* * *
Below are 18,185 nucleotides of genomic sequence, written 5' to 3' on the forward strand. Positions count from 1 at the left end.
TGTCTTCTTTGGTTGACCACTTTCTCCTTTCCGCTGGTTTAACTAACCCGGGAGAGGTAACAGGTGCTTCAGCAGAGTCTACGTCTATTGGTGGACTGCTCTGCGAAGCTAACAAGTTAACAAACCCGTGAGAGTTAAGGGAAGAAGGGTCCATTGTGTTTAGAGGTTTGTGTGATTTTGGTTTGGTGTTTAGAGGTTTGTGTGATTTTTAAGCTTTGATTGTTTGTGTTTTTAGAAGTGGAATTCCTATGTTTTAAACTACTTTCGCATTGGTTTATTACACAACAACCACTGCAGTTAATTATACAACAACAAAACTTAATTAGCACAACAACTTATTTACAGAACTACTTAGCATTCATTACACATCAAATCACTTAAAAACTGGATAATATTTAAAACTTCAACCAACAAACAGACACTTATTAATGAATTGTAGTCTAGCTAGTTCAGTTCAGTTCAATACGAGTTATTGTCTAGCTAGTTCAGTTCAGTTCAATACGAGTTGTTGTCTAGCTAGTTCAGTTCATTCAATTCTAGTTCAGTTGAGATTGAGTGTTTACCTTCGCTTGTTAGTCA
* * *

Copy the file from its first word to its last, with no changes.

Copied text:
Below are 18,185 nucleotides of genomic sequence, written 5' to 3' on the forward strand. Positions count from 1 at the left end.
TGTCTTCTTTGGTTGACCACTTTCTCCTTTCCGCTGGTTTAACTAACCCGGGAGAGGTAACAGGTGCTTCAGCAGAGTCTACGTCTATTGGTGGACTGCTCTGCGAAGCTAACAAGTTAACAAACCCGTGAGAGTTAAGGGAAGAAGGGTCCATTGTGTTTAGAGGTTTGTGTGATTTTGGTTTGGTGTTTAGAGGTTTGTGTGATTTTTAAGCTTTGATTGTTTGTGTTTTTAGAAGTGGAATTCCTATGTTTTAAACTACTTTCGCATTGGTTTATTACACAACAACCACTGCAGTTAATTATACAACAACAAAACTTAATTAGCACAACAACTTATTTACAGAACTACTTAGCATTCATTACACATCAAATCACTTAAAAACTGGATAATATTTAAAACTTCAACCAACAAACAGACACTTATTAATGAATTGTAGTCTAGCTAGTTCAGTTCAGTTCAATACGAGTTATTGTCTAGCTAGTTCAGTTCAGTTCAATACGAGTTGTTGTCTAGCTAGTTCAGTTCATTCAATTCTAGTTCAGTTGAGATTGAGTGTTTACCTTCGCTTGTTAGTCA